Wednesday, January 4, 2017


The Divus Iulius Caesar, Son of Venus, rest his foot on the globe while holding a lituus in his right hand and a staff with a cross on the top in his left.

The staff appears to have a cross-piece about midway up its height, also.

The Divine Julius Caesar standing with his right foot on the globe.
Midway up the staff there appears to be a cross-piece; at the top there is a cross.
(Original image © bpk / M
ΓΌnzkabinett, Staatliche Museen zu Berlin)

Detail of the above image showing a cross.
The Roman religion -- the Imperial Cult of the Caesars -- apparently adopted the cross as one of its representative symbols. Why? We don't know, but the cross is a simplified version of the Star of Julius Caesar and also a simplified representation of a tropaeum.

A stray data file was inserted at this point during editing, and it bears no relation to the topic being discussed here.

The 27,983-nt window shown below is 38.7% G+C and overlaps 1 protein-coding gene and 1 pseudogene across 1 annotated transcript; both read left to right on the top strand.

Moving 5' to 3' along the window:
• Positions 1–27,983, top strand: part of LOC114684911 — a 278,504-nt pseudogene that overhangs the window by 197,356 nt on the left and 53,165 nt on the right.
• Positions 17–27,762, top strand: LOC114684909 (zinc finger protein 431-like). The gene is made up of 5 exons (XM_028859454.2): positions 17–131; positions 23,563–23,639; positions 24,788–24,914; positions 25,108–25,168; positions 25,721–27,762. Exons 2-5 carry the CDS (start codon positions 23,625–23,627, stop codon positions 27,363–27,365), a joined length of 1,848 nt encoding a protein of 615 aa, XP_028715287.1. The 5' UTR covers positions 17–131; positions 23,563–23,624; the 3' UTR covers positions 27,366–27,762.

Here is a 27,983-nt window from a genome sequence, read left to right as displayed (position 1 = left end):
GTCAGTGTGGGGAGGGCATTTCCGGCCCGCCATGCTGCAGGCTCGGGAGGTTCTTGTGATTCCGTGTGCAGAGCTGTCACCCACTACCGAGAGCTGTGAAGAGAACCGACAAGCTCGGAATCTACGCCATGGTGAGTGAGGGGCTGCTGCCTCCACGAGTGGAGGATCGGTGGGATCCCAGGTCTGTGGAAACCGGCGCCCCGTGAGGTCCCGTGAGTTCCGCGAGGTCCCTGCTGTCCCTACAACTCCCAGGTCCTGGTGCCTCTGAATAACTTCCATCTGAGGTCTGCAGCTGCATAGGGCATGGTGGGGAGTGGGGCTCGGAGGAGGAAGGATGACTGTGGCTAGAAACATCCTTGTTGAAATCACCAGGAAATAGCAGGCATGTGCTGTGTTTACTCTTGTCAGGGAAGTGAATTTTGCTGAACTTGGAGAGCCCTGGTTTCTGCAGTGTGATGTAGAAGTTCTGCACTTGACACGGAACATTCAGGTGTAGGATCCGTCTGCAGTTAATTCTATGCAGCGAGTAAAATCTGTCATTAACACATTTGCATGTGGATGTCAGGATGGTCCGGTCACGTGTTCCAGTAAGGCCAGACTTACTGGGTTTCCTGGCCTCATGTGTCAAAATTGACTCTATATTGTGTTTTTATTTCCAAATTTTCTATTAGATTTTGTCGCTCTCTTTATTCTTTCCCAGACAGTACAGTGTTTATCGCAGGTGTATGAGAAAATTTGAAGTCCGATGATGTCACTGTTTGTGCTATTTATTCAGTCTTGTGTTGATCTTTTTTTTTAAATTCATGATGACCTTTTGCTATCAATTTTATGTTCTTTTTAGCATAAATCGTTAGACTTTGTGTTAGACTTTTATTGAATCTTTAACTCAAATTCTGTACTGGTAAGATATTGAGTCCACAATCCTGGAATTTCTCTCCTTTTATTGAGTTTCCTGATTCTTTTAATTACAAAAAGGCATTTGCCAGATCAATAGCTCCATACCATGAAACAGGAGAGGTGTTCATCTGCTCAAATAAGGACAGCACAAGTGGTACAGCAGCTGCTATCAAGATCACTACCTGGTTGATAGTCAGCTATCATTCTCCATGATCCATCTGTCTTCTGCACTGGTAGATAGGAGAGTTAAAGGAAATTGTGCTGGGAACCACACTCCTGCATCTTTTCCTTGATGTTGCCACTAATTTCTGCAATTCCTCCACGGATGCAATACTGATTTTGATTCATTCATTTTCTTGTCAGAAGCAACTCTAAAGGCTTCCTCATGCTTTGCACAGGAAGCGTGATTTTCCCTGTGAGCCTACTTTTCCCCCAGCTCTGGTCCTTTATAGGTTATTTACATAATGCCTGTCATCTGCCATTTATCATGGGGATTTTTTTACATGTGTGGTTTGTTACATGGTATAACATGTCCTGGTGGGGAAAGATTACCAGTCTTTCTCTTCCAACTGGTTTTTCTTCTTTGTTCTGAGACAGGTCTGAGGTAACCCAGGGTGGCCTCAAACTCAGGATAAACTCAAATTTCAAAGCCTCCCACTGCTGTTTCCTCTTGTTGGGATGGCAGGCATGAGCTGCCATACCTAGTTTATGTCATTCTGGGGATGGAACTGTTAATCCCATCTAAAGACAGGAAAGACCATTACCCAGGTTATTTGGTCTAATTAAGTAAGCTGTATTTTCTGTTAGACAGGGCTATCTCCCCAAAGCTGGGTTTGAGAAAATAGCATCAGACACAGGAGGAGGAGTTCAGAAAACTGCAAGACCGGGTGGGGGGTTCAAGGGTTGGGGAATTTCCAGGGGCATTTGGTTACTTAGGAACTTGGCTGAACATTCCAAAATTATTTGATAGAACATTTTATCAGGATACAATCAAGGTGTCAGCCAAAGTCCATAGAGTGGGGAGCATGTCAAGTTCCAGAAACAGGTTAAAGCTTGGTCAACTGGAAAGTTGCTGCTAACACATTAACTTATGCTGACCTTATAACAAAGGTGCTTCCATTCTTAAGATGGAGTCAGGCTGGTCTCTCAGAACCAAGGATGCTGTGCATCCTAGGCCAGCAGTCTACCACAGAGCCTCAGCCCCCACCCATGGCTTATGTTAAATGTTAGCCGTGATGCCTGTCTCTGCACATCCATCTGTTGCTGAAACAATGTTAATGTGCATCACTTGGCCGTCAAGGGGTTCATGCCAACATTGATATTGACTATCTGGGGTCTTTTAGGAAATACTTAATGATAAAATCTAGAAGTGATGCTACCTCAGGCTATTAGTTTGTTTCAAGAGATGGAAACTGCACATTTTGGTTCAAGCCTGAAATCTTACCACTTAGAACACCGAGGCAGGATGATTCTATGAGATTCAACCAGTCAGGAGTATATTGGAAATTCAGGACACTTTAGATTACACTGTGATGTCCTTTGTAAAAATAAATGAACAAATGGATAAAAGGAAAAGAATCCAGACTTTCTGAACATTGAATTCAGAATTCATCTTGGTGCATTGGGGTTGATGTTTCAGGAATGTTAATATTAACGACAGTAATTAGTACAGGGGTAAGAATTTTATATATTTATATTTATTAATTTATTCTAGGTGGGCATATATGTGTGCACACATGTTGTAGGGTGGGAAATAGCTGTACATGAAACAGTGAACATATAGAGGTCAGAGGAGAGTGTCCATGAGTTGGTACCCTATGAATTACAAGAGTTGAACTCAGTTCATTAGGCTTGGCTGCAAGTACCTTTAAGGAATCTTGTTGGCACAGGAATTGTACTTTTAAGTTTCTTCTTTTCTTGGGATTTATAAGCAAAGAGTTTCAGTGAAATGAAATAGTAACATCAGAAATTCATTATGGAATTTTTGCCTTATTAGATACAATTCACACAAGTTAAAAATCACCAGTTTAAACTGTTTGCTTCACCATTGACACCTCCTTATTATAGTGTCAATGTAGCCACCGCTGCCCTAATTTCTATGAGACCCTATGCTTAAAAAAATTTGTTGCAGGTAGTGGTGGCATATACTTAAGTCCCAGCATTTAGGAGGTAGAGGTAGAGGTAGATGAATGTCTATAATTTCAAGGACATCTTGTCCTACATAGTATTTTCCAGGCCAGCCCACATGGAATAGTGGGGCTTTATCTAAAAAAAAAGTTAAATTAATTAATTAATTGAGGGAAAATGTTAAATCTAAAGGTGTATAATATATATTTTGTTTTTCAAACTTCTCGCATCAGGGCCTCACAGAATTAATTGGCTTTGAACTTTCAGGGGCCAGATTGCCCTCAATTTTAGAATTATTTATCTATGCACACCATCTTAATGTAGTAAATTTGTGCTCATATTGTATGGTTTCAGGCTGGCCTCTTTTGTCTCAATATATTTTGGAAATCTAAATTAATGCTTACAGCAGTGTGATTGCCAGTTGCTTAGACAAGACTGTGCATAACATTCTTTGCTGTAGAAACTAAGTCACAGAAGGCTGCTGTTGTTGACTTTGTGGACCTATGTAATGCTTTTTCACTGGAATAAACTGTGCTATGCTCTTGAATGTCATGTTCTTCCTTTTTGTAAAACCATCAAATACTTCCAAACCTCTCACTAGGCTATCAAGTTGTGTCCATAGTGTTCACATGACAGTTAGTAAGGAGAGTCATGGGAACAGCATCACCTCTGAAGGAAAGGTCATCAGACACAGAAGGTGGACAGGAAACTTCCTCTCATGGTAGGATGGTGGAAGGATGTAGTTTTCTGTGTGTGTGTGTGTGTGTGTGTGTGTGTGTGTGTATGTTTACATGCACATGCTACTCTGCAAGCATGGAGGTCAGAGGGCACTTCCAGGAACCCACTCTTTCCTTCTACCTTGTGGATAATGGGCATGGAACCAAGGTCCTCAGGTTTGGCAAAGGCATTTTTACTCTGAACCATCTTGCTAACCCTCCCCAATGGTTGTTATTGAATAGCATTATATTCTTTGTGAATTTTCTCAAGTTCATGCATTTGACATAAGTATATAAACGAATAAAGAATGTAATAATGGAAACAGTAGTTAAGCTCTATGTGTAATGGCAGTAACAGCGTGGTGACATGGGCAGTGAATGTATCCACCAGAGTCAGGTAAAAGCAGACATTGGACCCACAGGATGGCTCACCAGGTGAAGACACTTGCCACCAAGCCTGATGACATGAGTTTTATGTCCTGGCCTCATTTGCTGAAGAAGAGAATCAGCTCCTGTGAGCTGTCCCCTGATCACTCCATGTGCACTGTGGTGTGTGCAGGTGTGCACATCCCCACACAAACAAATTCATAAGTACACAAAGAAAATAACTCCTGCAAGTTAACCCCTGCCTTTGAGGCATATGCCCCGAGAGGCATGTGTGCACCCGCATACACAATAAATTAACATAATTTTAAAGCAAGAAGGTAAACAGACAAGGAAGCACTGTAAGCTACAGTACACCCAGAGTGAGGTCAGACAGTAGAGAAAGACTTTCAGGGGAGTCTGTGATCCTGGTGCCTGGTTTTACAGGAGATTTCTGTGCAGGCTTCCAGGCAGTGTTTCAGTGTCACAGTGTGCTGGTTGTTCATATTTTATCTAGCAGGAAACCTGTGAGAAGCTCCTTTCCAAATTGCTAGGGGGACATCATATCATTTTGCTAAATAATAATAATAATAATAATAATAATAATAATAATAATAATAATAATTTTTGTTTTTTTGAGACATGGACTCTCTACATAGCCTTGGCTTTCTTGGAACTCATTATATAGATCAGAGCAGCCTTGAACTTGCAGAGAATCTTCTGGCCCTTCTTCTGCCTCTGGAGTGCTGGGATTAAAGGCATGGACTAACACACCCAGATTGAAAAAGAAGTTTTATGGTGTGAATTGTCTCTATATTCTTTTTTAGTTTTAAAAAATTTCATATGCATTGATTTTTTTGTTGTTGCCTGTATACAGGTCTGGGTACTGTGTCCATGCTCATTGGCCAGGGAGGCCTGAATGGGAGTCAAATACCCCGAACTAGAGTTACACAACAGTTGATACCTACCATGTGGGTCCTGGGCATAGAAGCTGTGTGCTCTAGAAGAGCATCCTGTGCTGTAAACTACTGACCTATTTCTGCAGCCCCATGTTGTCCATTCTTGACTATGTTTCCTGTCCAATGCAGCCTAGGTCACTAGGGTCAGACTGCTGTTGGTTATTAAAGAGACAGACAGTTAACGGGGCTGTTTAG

Related note on Israel's history in the two subsequent centuries: The moniker "Son of a Star" was applied to the second-century CE Jewish messiah Simon bar-Kosiba and possibly to the first-century CE historical figure Yeshua ben-Yoseph, whose ossuary was found the Talipot Tomb with a star inscribed on its lid. Yeshua's star, apparently, was made by merging a "tau," a "chi," and an "iota" -- the first two regarded as crosses. Simon's star, on the other hand, was represented on coins, alternatively as a flame, a star of eight points, and as an equilateral cross.

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